Kuntīdevī is quite aware that the existence of the Pāṇḍavas is due to Śrī Kṛṣṇa only. The Pāṇḍavas are undoubtedly well established in name and fame and are guided by the great King Yudhiṣṭhira, who is morality personified, and the Yadus are undoubtedly great allies, but without the guidance of Lord Kṛṣṇa all of them are nonentities, as much as the senses of the body are useless without the guidance of consciousness. No one should be proud of his prestige, power, and fame without being guided by the favor of the Supreme Lord. The living beings are always dependent, and the ultimate dependable object is the Lord Himself. We may, therefore, invent by our advancement of material knowledge all sorts of counteracting material resources, but without being guided by the Lord all such inventions end in fiasco, however strong and stout the reactionary elements may be.
As soon as an important man dies, his name and form become unimportant, even though he may have been a big scientist, politician, or philosopher. As long as we are alive our name, form, and activities are glorious, but as soon as the life is gone the body is but a lump of matter. When an important man is alive he may have so many guards, and no one can go before him or touch him, but when the same man is dead and lying on the floor, one may kick him in the face, and practically no one will care. After the disappearance of the soul, the body of the important man has no value. And what is that soul? It is the energy of Kṛṣṇa, and therefore it is part and parcel of Kṛṣṇa. So when the energy is withdrawn - that is, when Kṛṣṇa is not there - the body becomes unimportant.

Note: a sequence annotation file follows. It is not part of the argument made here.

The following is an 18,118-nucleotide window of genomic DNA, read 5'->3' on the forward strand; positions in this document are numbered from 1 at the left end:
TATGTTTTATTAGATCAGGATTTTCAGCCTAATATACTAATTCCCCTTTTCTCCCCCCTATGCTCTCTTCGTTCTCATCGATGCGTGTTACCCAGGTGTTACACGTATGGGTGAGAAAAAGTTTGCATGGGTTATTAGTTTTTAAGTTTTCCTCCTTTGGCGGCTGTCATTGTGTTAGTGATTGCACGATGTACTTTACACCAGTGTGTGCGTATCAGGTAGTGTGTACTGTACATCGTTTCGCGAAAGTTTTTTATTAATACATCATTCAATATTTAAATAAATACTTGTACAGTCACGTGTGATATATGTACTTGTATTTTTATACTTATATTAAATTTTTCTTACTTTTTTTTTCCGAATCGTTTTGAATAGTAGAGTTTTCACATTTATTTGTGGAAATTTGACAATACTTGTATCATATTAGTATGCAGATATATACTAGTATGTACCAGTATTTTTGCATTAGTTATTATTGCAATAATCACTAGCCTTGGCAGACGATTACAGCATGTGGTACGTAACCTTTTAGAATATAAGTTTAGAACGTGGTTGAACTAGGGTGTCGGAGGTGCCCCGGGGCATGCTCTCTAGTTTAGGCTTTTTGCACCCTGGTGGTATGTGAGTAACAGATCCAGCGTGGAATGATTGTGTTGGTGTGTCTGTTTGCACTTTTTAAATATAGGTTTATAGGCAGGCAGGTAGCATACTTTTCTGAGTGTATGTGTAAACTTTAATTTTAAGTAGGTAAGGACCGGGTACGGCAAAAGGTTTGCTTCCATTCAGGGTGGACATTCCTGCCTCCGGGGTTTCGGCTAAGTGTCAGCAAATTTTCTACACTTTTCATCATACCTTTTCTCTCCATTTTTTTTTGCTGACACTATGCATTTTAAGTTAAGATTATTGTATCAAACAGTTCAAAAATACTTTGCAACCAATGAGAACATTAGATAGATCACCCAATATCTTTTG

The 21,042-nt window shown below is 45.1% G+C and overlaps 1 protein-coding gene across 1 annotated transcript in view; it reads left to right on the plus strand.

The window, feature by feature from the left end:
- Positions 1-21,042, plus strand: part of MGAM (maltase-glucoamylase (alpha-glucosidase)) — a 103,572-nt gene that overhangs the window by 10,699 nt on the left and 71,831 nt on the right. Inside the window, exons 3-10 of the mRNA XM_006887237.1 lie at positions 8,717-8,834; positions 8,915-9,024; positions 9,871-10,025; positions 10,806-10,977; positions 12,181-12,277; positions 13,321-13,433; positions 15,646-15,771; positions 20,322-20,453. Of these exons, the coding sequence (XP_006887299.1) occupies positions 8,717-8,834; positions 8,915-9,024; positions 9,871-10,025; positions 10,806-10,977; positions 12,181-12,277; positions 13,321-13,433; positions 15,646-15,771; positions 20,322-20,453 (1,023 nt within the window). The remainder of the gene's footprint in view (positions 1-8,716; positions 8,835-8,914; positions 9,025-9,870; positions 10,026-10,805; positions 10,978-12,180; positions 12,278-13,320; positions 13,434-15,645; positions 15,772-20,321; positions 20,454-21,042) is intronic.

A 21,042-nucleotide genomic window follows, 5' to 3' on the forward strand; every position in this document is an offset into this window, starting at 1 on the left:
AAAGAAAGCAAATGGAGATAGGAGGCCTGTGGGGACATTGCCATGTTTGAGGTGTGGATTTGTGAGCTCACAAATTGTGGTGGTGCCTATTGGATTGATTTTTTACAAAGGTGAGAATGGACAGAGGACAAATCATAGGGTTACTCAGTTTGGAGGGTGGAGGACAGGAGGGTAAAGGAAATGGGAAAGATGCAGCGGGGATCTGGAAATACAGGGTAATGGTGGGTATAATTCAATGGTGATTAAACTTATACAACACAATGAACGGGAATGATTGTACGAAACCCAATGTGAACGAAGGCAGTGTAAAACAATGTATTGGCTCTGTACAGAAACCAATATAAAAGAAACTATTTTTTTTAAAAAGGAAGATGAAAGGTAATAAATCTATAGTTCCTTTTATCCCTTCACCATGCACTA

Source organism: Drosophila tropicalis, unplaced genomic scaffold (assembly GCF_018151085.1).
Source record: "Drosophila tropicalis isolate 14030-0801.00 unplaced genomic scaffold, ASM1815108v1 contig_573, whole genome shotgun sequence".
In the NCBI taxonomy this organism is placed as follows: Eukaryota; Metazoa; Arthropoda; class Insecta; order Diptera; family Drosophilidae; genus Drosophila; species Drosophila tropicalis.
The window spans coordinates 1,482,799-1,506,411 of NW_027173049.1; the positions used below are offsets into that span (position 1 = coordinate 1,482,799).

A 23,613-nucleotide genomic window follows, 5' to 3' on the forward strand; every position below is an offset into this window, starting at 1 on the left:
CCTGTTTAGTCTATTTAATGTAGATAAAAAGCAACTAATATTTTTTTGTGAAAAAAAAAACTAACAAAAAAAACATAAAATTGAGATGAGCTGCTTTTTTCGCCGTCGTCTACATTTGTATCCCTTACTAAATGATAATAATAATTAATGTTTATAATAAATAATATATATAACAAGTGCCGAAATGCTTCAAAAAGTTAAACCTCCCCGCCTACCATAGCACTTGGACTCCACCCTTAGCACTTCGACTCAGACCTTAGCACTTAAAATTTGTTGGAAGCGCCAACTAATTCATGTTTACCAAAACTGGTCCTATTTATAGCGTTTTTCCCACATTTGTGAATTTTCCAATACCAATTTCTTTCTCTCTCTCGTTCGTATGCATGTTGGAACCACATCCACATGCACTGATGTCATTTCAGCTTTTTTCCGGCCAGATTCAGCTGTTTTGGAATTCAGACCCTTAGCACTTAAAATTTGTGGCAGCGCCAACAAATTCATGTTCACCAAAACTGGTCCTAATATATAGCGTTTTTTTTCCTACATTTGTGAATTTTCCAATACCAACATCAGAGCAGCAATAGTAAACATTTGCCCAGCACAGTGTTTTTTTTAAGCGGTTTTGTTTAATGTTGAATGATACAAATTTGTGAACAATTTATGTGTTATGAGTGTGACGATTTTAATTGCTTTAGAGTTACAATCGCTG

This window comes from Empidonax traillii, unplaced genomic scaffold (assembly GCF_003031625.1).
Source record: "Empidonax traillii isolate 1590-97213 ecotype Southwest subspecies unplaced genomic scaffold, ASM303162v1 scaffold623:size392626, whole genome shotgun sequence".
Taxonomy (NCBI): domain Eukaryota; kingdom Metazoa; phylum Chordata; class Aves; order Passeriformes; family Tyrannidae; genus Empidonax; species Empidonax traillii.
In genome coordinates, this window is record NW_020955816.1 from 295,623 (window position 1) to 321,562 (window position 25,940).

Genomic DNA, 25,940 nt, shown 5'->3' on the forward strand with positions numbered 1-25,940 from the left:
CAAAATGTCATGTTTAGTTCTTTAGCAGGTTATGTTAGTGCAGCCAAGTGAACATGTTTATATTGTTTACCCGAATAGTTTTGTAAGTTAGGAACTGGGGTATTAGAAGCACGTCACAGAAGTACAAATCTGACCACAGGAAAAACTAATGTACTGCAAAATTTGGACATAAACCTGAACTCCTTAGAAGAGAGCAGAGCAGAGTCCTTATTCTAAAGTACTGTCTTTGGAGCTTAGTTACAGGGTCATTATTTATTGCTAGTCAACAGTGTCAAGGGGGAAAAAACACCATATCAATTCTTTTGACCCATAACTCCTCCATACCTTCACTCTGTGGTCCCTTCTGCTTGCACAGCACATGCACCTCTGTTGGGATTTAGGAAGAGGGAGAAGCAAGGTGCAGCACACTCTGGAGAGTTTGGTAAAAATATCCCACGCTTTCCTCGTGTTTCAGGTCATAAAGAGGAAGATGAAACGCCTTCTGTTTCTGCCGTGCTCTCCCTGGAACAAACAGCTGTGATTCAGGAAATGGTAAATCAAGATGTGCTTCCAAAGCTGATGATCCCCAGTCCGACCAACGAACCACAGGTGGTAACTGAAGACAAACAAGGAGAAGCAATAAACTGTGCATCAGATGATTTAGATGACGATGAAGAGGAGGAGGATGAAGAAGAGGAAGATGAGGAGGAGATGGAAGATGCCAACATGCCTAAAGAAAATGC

Kṛṣṇa's energy and Kṛṣṇa Himself are not different (śakti-śaktimatayor abhedaḥ). The sun, for example, is energetic, and the sunshine is energy. As long as the sunshine is present the sun is present, and if the sun were not present the sun's energy would also not be there. The energy and the energetic must both exist. Although the Māyāvādī philosophers do not accept the energetic but only the impersonal energy, we must accept both the energy and the energetic.
While the energy works, the energetic remains aloof, just as the sunshine spreads everywhere while the sun itself remains apart. Similarly, there is energy working throughout the cosmic manifestation. The cosmic manifestation consists of earth, water, fire, air, ether, mind, intelligence, and false ego. These eight material elements are separated material energies (me bhinnā prakṛtir aṣṭadhā (BG 7.4)), and we can understand that behind these energies there must be an energetic source. For example, we are using electric power, but behind this power are the powerhouse and the engineer. Rascals do not understand this. They simply see the power of this cosmic manifestation, but they do not understand that behind this power is the powermaker, the source of power. Therefore Kṛṣṇa comes and says, "I am the powermaker. I am behind this power."
Kṛṣṇa Himself personally comes because we do not have the eyes to see Kṛṣṇa and cannot understand Him. When we contemplate the form of God, we think that because God created millions and millions of years ago, He must be a very old man. Therefore God personally comes before us so that we can see what He is. This is His kindness. The Lord says in Bhagavad-gītā (4.7):
- yadā yadā hi dharmasya
- glānir bhavati bhārata
- abhyutthānam adharmasya